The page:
Most international companies that sell food and beverages in the US and around the world produce two versions – toxic dyed food for Americans and safer food coloring for other countries.
When Tosh was two, he loved eating red food. Strawberry yogurt, red velvet cupcakes, goldfish crackers, strawberry flavored breakfast bars, you name it. If it was red or strawberry flavored, he was all about it. It was so cute.
When Tosh was two, he also had meltdowns and psychotic episodes that went way beyond normal toddler behavior. He’d wake up in the middle of the night screaming and wouldn’t stop for two or three hours. He beat his head against the floor. He slapped himself in the face and head repeatedly. It was so terrifying.
One day I wondered if he was hitting his head because it hurt. On a whim, I Googled toddler migraines and discovered many possible causes, but one caught my eye: Red 40 food dye.
I’ve been eating natural foods since 1999 – some years I’ve been better at it than others – and had always felt guilty giving my little guy processed or fast food. At the time, I was working a stressful job in a city with no family and too often, relied upon Domino’s Pizza or a yogurt tube for a quick and easy dinner. I knew better than to eat these foods myself, much less give them to my toddler. So I decided to eliminate them from Tosh’s diet and see if it made a difference.
Cutting out Red 40 wasn’t very hard. None of us needed to be eating those red velvet cupcakes anyway and there are plenty of crackers, yogurt and other products that don’t contain Red 40. You just have to read the labels. At that age he wasn’t the picky eater he is now, so it was pretty easy to distract him with other foods he liked and trick him into eating the dye-free version of a food instead.
After just one week the change was dramatic. No more beating his head against the floor. The night terrors rarely happened and eventually disappeared. AND – whenever Red 40 was reintroduced back into his diet – pink frosting on a birthday party cupcake or Skittles on Halloween, for example – the meltdowns and self injurious behavior returned within a few hours.
Scientific research confirms that many food dyes cause behavioral issues, sleep disturbances and cancer. The European Union began requiring warning labels on all food that adds artificial food dyes 2010, which pressured most companies to replace them with food coloring sourced from vegetables. Sadly, most international companies that sell food and beverages in the US and around the world produce two versions – toxic dyed food for Americans and safer food coloring for other countries.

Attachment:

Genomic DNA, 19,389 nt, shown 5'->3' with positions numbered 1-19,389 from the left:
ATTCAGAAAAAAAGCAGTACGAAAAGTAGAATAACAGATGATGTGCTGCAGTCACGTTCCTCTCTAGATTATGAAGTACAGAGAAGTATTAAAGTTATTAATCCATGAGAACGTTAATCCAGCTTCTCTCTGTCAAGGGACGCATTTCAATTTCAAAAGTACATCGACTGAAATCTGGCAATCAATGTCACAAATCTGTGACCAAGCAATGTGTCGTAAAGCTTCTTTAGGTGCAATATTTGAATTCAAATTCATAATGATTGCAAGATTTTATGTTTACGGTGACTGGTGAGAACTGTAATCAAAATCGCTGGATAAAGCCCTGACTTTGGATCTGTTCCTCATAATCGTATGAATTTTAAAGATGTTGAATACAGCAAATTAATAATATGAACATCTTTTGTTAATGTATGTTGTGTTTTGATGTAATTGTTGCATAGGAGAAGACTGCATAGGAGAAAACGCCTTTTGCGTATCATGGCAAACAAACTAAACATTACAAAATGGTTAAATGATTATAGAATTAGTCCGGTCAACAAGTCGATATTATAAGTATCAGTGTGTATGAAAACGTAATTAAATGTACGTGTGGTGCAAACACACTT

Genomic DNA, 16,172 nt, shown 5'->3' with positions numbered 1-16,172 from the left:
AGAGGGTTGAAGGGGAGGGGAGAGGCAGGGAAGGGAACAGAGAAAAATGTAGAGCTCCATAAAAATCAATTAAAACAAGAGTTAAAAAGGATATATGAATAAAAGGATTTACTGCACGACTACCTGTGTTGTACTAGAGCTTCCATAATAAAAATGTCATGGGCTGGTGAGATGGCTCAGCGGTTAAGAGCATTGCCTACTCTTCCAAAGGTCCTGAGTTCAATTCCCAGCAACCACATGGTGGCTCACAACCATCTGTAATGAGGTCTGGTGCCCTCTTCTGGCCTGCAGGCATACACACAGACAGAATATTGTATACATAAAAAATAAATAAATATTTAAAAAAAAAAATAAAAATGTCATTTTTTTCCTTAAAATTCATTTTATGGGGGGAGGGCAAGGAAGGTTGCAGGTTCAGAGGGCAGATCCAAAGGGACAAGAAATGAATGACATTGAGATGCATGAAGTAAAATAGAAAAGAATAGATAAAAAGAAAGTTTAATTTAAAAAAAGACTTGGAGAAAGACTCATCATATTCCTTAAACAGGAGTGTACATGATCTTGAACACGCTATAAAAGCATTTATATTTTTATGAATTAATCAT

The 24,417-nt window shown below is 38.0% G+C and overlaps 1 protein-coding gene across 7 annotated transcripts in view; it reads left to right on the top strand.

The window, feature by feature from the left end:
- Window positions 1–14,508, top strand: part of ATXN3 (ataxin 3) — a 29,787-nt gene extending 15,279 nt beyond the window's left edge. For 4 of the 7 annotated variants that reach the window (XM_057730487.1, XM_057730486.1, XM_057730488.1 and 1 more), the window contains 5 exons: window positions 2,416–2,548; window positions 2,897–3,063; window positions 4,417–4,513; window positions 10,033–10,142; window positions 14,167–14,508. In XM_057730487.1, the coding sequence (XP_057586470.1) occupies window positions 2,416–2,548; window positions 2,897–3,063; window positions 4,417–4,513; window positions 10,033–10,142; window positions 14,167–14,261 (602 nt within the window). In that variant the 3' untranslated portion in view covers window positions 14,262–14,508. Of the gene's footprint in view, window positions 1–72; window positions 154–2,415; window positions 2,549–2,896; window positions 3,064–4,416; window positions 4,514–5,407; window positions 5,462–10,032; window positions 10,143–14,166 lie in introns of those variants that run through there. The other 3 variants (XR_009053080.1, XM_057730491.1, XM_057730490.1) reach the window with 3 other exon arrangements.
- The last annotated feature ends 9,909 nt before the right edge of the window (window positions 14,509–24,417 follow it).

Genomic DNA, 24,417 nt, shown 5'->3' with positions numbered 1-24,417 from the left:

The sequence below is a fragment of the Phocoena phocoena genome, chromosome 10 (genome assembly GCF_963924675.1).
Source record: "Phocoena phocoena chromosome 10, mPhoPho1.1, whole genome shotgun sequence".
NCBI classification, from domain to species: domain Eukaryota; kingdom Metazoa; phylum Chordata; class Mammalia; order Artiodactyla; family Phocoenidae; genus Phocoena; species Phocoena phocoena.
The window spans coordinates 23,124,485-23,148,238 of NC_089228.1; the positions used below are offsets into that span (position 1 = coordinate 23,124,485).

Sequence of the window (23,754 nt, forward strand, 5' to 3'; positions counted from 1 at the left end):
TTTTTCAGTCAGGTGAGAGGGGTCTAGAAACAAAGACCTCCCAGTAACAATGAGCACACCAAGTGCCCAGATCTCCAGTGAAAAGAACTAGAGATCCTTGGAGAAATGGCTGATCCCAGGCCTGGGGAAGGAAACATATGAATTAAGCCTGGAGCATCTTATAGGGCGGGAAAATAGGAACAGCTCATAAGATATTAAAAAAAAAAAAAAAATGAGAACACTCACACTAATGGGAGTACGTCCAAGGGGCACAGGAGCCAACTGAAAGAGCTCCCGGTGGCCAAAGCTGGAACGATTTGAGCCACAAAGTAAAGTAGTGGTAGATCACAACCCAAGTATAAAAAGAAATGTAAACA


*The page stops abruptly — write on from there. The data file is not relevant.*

If you’re the logical sort who needs proof – and a tip of the hat to you if you are – here are some links to get started.
Here’s a link to a report that lists the most common food dyes in the U.S. and the risks they pose based on scientific studies, including genetic damage.
Here’s a report from the National Institute of Health that says Cresidine, found in Red 40, is “reasonably anticipated” to be a human carcinogen.
Here’s a scientific study that shows a connection between food dyes and irritability, restlessness and sleep disorders in children.
I’m not just cherry picking these. I could post links to legit, scientific studies proving the connection all day long.
We put a lot of work into eliminating food dyes, MSG, preservatives, dairy, gluten and other things from Tosh’s diet. I totally understand that as a parent of an autistic child, you’re already exhausted and can’t imagine taking on any more work. But consider this: he rarely has meltdowns and last night he slept 11 hours straight. Our quality of life is so much better as a result! And, he’s thriving in a mainstream classroom despite his severe autistic diagnosis. His future is much brighter because of our efforts.
If your autistic child has behavioral issues or doesn’t sleep well, eliminating food dyes is the easiest place to start and could have the greatest impact. Give it a try for a week or two!
Heather Anderson is a blissfully happy autism mom and lover of life in Southern California who is on a mission to help autism parents rediscover their happy place.
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